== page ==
For instance, the city will have paid $497,723 in interest by the time it retires all the debt borrowed for street maintenance from 2007 through 2011. Money is borrowed for 10 years.
McDonald wants the council to:
-- Keep the city’s reserve fund to at least a 15 percent of the general fund.
A city’s reserve fund is important because agencies use it to establish credit ratings. They like to see a reserve fund that is at least 10 percent of the general fund, which is the portion of the city budget funded by property taxes.
The 2011 budget puts the city reserve at 10 to 11 percent, McDonald said. That’s still a strong rating, but there’s no room for error, he said.
“If some unforeseen event happens in 2011, like a flood or a snowstorm, we may not have the money to cover it without dipping below 10 percent of our reserves,” he said.
At the end of 2010, the fund balance was about $6.7 million, McDonald said, but the council will withdraw $900,000 to balance the 2011 budget.
-- Cap borrowing.
The city in 2011 will pay $5 million in interest and principal for debt service included in the city’s general fund.
“If we only had to pay half of that—if the city hadn’t borrowed so much in the past—we’d have another $2.5 million in this budget,” McDonald said.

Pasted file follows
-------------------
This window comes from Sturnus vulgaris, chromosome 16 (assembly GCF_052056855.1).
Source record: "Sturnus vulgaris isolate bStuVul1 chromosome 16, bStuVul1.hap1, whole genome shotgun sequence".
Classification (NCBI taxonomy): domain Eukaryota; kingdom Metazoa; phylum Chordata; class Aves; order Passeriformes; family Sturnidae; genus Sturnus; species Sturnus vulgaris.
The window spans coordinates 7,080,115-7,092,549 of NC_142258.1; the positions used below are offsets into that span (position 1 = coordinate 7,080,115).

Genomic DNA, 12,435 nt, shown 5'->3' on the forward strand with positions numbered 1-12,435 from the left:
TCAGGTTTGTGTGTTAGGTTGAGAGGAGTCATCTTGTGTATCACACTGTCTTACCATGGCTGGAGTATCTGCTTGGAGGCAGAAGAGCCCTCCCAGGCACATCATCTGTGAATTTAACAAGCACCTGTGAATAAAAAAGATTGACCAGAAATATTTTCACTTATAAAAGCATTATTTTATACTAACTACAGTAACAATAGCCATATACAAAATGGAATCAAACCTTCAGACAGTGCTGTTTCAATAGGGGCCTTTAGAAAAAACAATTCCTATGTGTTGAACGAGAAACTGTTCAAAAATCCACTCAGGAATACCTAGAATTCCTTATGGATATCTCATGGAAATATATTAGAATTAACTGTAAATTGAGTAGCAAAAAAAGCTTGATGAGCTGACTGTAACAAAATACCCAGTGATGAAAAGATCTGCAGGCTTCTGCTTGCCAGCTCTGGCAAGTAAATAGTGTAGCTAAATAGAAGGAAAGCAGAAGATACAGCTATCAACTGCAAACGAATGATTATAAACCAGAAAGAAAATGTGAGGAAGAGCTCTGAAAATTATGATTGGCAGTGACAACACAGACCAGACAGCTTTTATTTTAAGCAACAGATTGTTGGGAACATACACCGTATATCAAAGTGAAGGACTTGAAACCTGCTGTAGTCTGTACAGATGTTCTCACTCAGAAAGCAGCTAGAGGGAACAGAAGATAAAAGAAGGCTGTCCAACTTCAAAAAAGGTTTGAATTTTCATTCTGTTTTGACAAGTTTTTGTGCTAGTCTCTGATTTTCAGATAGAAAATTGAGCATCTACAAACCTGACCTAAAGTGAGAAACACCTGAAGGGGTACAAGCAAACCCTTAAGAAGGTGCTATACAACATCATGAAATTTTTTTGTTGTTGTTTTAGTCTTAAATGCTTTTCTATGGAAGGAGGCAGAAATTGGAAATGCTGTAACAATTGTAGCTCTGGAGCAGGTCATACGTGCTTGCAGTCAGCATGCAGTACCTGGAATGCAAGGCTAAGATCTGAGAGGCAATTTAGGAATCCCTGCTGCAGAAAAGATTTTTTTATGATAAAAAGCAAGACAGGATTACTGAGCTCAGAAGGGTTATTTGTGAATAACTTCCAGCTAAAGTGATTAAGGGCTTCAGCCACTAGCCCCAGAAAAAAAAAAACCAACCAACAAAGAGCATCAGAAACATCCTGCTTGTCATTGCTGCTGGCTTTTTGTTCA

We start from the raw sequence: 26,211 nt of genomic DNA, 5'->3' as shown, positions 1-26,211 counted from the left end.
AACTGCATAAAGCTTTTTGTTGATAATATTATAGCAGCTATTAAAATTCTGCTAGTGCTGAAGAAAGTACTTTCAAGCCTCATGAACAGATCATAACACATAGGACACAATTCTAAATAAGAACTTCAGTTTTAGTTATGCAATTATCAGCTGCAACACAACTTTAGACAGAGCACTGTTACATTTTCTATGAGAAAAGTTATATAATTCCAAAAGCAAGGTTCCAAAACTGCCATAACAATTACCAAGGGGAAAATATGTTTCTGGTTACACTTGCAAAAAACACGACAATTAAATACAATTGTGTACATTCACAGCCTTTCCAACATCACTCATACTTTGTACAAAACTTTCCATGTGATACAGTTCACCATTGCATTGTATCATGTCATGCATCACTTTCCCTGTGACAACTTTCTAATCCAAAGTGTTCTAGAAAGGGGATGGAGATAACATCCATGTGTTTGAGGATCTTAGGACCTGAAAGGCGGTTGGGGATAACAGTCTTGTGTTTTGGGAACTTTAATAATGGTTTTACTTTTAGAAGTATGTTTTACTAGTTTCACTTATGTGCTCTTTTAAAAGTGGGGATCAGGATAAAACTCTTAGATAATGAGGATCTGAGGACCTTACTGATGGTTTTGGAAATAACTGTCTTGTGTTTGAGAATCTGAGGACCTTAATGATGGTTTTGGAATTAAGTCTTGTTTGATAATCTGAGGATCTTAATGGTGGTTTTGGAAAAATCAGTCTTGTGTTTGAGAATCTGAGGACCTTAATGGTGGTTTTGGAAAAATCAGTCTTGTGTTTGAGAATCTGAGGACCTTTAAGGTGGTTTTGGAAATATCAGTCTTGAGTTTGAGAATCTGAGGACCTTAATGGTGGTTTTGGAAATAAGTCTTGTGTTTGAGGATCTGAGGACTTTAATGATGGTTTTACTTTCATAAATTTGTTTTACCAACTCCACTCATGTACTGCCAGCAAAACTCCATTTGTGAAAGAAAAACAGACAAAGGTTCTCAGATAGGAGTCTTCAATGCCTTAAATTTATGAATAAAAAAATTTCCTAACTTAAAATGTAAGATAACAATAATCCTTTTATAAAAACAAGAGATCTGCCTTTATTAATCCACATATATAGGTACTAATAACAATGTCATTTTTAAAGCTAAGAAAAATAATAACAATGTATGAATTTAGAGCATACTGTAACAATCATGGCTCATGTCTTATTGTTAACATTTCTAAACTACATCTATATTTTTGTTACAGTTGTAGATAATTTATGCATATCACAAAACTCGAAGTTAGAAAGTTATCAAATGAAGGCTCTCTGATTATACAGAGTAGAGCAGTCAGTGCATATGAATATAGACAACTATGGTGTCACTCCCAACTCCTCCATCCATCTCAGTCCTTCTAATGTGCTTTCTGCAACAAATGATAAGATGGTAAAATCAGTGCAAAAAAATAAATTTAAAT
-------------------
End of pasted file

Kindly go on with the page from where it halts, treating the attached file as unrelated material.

“We wouldn’t have to borrow for street maintenance, we wouldn’t have to have any tax increase, we wouldn’t have to dip into our reserve, and we’d still have money left.
“I think for years the city has just said, ‘If we can’t fit it in the budget, we’ll borrow for it,’” McDonald said.
A borrowing cap would force councils to prioritize, he said.
“Right now, it’s like we have a blank checkbook or a credit card with high limits. We borrow what we want and don’t worry about the consequences.”
Council member Frank Perrotto at a recent council meeting agreed that borrowing is an “easy fix” and has been an “unfortunate trend.”
But it is also a way of life for a city to survive and keep the tax rates at a somewhat realistic level, he said.
Perrotto said he would support looking at ways to resume paying for street maintenance out of the general fund.
“It is a problem that has escalated, and we need to address it,” he said.
Council member Russ Steeber in a recent interview said the council must do something, but he advocated a gradual approach.
“I think you wean yourself off over several years,” he said. “It gives you time to adjust rather than going cold turkey.”
City Manager Eric Levitt said staff will present a variety of options at a January study session.
For 2011, the council wanted to maintain street maintenance, and borrowing was the only way to do it without bumping into the levy limit or increasing taxes more, Levitt said.
Levitt, too, has warned that plugging budget gaps with the undesignated fund is not sustainable. A depleted fund also earns less interest money.
Levitt said he believes the city previously budgeted to use reserve money but never had to because of year-end excesses in the budget. Recent budgets, though, are tight and have produced little excess.
“I think it’s a very valid discussion,” Levitt said. “I think it’s a discussion happening in a lot of places right now.”